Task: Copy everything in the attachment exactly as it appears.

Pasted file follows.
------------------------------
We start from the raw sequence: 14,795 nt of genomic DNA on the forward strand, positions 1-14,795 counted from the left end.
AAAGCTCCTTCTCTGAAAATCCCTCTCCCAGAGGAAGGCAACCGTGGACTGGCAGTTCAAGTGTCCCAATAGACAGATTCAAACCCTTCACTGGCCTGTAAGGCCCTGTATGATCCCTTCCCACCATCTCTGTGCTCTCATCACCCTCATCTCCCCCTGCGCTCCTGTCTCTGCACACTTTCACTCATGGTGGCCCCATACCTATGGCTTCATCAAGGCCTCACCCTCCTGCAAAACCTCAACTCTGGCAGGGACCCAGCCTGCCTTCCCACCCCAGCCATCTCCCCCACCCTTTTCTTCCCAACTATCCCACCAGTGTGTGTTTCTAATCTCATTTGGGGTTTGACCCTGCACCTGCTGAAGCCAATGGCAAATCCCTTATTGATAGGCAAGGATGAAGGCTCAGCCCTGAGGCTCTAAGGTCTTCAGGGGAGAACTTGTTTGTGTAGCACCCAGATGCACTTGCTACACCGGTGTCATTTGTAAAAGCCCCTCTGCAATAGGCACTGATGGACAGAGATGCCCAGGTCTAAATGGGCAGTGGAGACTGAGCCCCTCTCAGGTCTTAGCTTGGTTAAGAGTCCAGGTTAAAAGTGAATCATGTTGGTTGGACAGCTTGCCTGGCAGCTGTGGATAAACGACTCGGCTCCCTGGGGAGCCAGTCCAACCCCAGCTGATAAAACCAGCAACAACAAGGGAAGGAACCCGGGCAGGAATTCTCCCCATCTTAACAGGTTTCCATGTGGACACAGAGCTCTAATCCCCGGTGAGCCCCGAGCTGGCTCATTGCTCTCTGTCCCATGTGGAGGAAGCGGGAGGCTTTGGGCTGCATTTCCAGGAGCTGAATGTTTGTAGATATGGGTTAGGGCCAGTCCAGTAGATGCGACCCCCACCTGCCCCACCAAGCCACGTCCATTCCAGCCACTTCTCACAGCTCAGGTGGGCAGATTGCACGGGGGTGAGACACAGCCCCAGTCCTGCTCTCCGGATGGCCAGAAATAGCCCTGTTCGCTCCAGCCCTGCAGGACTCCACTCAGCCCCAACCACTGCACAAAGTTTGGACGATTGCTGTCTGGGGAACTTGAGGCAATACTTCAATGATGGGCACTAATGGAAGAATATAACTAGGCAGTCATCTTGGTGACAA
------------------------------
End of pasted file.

We start from the raw sequence: 14,795 nt of genomic DNA on the forward strand, positions 1-14,795 counted from the left end.
AAAGCTCCTTCTCTGAAAATCCCTCTCCCAGAGGAAGGCAACCGTGGACTGGCAGTTCAAGTGTCCCAATAGACAGATTCAAACCCTTCACTGGCCTGTAAGGCCCTGTATGATCCCTTCCCACCATCTCTGTGCTCTCATCACCCTCATCTCCCCCTGCGCTCCTGTCTCTGCACACTTTCACTCATGGTGGCCCCATACCTATGGCTTCATCAAGGCCTCACCCTCCTGCAAAACCTCAACTCTGGCAGGGACCCAGCCTGCCTTCCCACCCCAGCCATCTCCCCCACCCTTTTCTTCCCAACTATCCCACCAGTGTGTGTTTCTAATCTCATTTGGGGTTTGACCCTGCACCTGCTGAAGCCAATGGCAAATCCCTTATTGATAGGCAAGGATGAAGGCTCAGCCCTGAGGCTCTAAGGTCTTCAGGGGAGAACTTGTTTGTGTAGCACCCAGATGCACTTGCTACACCGGTGTCATTTGTAAAAGCCCCTCTGCAATAGGCACTGATGGACAGAGATGCCCAGGTCTAAATGGGCAGTGGAGACTGAGCCCCTCTCAGGTCTTAGCTTGGTTAAGAGTCCAGGTTAAAAGTGAATCATGTTGGTTGGACAGCTTGCCTGGCAGCTGTGGATAAACGACTCGGCTCCCTGGGGAGCCAGTCCAACCCCAGCTGATAAAACCAGCAACAACAAGGGAAGGAACCCGGGCAGGAATTCTCCCCATCTTAACAGGTTTCCATGTGGACACAGAGCTCTAATCCCCGGTGAGCCCCGAGCTGGCTCATTGCTCTCTGTCCCATGTGGAGGAAGCGGGAGGCTTTGGGCTGCATTTCCAGGAGCTGAATGTTTGTAGATATGGGTTAGGGCCAGTCCAGTAGATGCGACCCCCACCTGCCCCACCAAGCCACGTCCATTCCAGCCACTTCTCACAGCTCAGGTGGGCAGATTGCACGGGGGTGAGACACAGCCCCAGTCCTGCTCTCCGGATGGCCAGAAATAGCCCTGTTCGCTCCAGCCCTGCAGGACTCCACTCAGCCCCAACCACTGCACAAAGTTTGGACGATTGCTGTCTGGGGAACTTGAGGCAATACTTCAATGATGGGCACTAATGGAAGAATATAACTAGGCAGTCATCTTGGTGACAA